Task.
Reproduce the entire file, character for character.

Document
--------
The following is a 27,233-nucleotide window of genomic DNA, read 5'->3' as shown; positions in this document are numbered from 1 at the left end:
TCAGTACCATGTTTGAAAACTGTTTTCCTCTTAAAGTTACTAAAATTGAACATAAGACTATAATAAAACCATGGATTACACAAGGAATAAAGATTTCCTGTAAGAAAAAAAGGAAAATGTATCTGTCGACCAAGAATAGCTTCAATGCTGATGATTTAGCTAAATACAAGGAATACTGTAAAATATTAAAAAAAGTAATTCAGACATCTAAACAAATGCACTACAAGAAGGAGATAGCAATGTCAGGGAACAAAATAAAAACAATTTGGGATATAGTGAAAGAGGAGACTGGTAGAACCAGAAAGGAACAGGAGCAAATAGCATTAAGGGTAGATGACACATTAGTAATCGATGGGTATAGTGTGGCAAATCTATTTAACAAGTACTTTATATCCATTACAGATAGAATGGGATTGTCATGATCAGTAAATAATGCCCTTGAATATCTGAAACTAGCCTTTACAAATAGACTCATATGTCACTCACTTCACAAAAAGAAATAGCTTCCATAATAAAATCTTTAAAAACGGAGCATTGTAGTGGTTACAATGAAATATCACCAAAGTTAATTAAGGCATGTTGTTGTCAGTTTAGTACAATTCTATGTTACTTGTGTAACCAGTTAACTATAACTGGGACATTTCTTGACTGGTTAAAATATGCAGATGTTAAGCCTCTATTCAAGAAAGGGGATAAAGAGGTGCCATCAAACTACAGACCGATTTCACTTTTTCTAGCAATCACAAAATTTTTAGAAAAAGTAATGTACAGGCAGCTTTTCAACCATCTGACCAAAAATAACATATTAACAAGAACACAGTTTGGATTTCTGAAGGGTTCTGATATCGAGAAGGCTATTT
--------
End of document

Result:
The following is a 27,233-nucleotide window of genomic DNA, read 5'->3' as shown; positions in this document are numbered from 1 at the left end:
TCAGTACCATGTTTGAAAACTGTTTTCCTCTTAAAGTTACTAAAATTGAACATAAGACTATAATAAAACCATGGATTACACAAGGAATAAAGATTTCCTGTAAGAAAAAAAGGAAAATGTATCTGTCGACCAAGAATAGCTTCAATGCTGATGATTTAGCTAAATACAAGGAATACTGTAAAATATTAAAAAAAGTAATTCAGACATCTAAACAAATGCACTACAAGAAGGAGATAGCAATGTCAGGGAACAAAATAAAAACAATTTGGGATATAGTGAAAGAGGAGACTGGTAGAACCAGAAAGGAACAGGAGCAAATAGCATTAAGGGTAGATGACACATTAGTAATCGATGGGTATAGTGTGGCAAATCTATTTAACAAGTACTTTATATCCATTACAGATAGAATGGGATTGTCATGATCAGTAAATAATGCCCTTGAATATCTGAAACTAGCCTTTACAAATAGACTCATATGTCACTCACTTCACAAAAAGAAATAGCTTCCATAATAAAATCTTTAAAAACGGAGCATTGTAGTGGTTACAATGAAATATCACCAAAGTTAATTAAGGCATGTTGTTGTCAGTTTAGTACAATTCTATGTTACTTGTGTAACCAGTTAACTATAACTGGGACATTTCTTGACTGGTTAAAATATGCAGATGTTAAGCCTCTATTCAAGAAAGGGGATAAAGAGGTGCCATCAAACTACAGACCGATTTCACTTTTTCTAGCAATCACAAAATTTTTAGAAAAAGTAATGTACAGGCAGCTTTTCAACCATCTGACCAAAAATAACATATTAACAAGAACACAGTTTGGATTTCTGAAGGGTTCTGATATCGAGAAGGCTATTT